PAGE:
Aimee Mullins was born without fibula bones in her legs, which were amputated below the knees when she was an infant. A lot of people would consider that condition, occurring so young in life, a pretty big disadvantage. But Mullins likes to think of adversity simply as change to which we haven’t yet adapted. “For most people, adversity is a setback that signals something they have to...
Oasis - Falling Down (Eden of the East Opening)
The Ear-Stones of Fish →
The otolithic organs consist of “a bunch of tiny pebbles (of the white rock known as calcium carbonate) embedded in a gooey wad that sits atop a carpet of delicate hairs.” In humans, those “pebbles” are practically microscopic, but in fish, they can be as large as marbles. Should you have occasion to tonsure a snapper or sea-bass, slicing off the top of its skull just...
The Benefits of a Classical Education →
When Alexander the Great came to see Diogenes in his barrel, he was so impressed by the philosopher that he offered him money. Diogenes scornfully pointed out that he had no need of money, to which Alexander replied, “Have you no friends?”
The playwright Edward Albee once wrote that it can be necessary to travel a long...– Where Can the Doctor Who’s Guided All the Others Go for Help?
On Hearing →
Every human culture studied makes music, and human babies are born loving music, yet the old saw notwithstanding, music will do nothing to soothe the average nonhuman beast. Emerging evidence suggests that many of our fellow mammals, including dogs, cats, rodents and monkeys, are indifferent to music and may even dislike it. In a study of cotton top tamarins and common marmosets, Josh McDermott,...
Daughtry - Feels Like Tonight
It takes a 40 percent increase in salary to counter balance a ten percent drop...– Cited here.
A Wandering Mind Heads Straight Toward Insight →
By most measures, we spend about a third of our time daydreaming, yet our brain is unusually active during these seemingly idle moments. Left to its own devices, our brain activates several areas associated with complex problem solving, which researchers had previously assumed were dormant during daydreams. Moreover, it appears to be the only time these areas work in unison. “People...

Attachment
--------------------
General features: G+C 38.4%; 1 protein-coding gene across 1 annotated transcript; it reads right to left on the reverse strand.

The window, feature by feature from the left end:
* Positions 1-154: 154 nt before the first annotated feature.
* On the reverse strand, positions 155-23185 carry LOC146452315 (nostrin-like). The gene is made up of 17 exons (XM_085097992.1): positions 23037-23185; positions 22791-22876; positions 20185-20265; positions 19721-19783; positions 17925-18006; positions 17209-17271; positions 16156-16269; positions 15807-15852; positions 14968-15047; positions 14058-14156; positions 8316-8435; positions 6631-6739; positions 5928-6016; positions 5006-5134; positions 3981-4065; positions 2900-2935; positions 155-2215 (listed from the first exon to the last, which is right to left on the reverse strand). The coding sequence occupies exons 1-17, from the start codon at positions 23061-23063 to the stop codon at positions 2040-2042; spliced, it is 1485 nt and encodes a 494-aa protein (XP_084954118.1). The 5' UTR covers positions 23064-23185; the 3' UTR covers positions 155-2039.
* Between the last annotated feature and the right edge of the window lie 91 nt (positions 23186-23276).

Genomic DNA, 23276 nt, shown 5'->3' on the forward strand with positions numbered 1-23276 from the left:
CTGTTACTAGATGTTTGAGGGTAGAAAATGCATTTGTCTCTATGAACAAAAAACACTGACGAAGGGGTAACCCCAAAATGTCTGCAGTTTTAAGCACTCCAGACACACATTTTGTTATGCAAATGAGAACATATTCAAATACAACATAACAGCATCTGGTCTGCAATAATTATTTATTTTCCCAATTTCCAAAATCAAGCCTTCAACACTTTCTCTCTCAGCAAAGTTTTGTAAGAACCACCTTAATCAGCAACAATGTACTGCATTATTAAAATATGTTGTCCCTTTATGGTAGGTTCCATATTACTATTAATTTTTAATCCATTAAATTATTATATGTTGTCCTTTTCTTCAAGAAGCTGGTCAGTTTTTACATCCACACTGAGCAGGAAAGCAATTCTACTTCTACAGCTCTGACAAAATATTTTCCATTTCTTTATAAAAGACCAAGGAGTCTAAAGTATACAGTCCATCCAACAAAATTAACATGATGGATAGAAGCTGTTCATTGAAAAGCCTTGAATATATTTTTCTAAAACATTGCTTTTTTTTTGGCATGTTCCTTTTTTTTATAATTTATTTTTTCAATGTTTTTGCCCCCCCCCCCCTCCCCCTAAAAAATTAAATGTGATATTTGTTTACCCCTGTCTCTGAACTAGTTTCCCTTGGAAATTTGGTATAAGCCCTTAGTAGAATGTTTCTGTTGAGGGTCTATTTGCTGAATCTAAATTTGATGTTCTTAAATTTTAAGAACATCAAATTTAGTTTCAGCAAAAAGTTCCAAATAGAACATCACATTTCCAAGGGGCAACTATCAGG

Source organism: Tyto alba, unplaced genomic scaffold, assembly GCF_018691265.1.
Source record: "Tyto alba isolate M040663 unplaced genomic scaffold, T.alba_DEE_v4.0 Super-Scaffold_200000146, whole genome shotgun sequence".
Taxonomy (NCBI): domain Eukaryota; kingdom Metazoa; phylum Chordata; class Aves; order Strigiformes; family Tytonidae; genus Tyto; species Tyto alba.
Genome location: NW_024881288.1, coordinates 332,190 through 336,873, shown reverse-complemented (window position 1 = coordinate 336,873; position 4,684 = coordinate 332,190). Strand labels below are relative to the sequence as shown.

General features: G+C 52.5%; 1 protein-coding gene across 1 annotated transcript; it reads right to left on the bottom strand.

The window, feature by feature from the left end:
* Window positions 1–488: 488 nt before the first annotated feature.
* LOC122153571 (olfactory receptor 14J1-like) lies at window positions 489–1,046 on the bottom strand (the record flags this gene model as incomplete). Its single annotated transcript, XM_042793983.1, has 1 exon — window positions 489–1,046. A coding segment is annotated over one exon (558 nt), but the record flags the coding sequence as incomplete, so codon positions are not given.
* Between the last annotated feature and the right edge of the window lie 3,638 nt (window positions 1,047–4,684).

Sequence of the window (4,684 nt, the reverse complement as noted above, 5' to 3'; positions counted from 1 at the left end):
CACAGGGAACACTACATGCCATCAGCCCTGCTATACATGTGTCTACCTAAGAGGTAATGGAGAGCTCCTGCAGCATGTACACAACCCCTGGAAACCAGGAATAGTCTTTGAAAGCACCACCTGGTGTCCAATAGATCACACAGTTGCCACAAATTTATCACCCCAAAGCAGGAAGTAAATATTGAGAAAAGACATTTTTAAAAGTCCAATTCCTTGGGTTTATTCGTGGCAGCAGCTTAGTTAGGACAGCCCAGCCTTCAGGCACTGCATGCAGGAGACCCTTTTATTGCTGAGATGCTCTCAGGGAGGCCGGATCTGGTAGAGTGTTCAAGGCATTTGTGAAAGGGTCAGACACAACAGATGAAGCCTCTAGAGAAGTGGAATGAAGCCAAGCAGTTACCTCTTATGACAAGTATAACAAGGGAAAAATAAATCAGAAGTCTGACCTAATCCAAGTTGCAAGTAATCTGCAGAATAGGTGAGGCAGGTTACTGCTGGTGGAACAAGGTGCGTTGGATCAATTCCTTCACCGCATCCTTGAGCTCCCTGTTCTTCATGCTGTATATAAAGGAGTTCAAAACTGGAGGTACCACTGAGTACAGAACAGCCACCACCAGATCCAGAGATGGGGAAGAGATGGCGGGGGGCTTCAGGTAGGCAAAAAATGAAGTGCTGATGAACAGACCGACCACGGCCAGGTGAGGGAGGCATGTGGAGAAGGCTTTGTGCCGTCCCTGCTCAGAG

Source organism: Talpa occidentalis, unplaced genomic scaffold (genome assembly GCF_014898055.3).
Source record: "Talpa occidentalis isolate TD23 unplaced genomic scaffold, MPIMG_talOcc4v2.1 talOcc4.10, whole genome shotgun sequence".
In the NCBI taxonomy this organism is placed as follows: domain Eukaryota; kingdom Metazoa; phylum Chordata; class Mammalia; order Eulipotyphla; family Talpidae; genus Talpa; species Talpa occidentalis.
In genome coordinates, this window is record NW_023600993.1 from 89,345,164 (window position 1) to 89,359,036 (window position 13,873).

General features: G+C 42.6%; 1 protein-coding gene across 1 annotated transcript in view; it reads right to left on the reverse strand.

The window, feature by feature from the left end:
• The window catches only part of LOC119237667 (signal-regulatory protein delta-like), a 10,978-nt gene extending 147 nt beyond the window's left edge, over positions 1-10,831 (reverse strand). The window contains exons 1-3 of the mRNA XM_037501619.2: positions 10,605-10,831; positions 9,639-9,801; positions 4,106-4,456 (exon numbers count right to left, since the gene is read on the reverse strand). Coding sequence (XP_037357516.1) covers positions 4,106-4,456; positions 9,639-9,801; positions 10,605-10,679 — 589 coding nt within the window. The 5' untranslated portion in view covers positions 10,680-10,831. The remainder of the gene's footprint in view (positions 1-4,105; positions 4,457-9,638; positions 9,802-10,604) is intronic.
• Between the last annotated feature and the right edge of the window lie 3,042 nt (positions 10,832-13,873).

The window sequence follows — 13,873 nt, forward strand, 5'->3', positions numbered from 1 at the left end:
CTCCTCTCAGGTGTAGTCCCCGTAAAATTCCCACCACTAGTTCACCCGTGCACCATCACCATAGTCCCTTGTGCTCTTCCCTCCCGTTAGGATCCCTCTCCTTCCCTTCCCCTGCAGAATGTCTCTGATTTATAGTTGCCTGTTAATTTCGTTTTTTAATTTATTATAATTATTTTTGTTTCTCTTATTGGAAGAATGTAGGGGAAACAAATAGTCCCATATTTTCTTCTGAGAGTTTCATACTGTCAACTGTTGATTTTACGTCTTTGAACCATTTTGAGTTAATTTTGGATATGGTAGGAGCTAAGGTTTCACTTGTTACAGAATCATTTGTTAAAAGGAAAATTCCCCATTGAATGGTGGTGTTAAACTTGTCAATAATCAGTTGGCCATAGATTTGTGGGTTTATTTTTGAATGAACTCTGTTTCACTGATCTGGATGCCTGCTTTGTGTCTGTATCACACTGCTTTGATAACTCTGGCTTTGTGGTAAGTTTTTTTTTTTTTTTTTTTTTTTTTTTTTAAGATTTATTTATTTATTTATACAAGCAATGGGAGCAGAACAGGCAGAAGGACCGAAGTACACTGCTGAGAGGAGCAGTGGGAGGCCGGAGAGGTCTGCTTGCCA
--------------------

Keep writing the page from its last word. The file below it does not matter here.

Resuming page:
Careful Observations →
The villagers discovered that there were well-nourished children among them, despite the poverty, and that those children’s mothers were breaking with the locally accepted wisdom in all sorts of ways — feeding their children even when they had diarrhea; giving them several small feedings each day rather than one or two big ones; adding sweet-potato greens to the children’s rice...
Don't Try to Keep Things Simple →
One resolution I’ve made for YEARS is to entertain more. I love people, I love bringing people together, why do I never want to have people over? I realize that every time I start thinking about planning some kind of get-together, my two rules start flashing in my brain: “I’m in a hurry!” “Keep it simple!” These rules tell me that I don’t have time to shop, to clean, to spruce up our apartment,...
The Value of Real-World Social Interactions →
In 2008 Dunn wanted to know if money could buy happiness. She gave a group of UBC students $5 or $20 and instructed them to spend the money on themselves. She gave another group of students the same amount of money and told them to spend it on others, in what Dunn calls “pro-social spending.” The next morning, subjects were asked how happy they felt. Those who spent the money on others were...
Should We Make Health Insurance More Like Car... →
At Safeway, using an innovative new system that correlates employee behavior with insurance premiums, they have kept their costs flat over the last four years, despite the national average for companies increasing by 38 percent. How does it work? Simple. Be healthy. Pay less. Like car insurance, the amount you pay goes up if you do bad things. Get a speeding ticket, your car insurance goes up....
Hard-work is not always the solution — sometimes the solution is focusing on the...– Laura Harmon
On the Library →
The metadata of a book extends beyond the keywords held between its covers to the many hands the text has passed through; it’s not enough just to scan every page. We need to also scan the conversations, the notes left in the margins, the stains from coffee, tea, and drink. We need to eavesdrop on the readers, without whom every book is mute. That is the promise I seek. So good to have A...
Snow Patrol - Chocolate
Jon Schmidt - Love Story (Taylor Swift) meets Viva...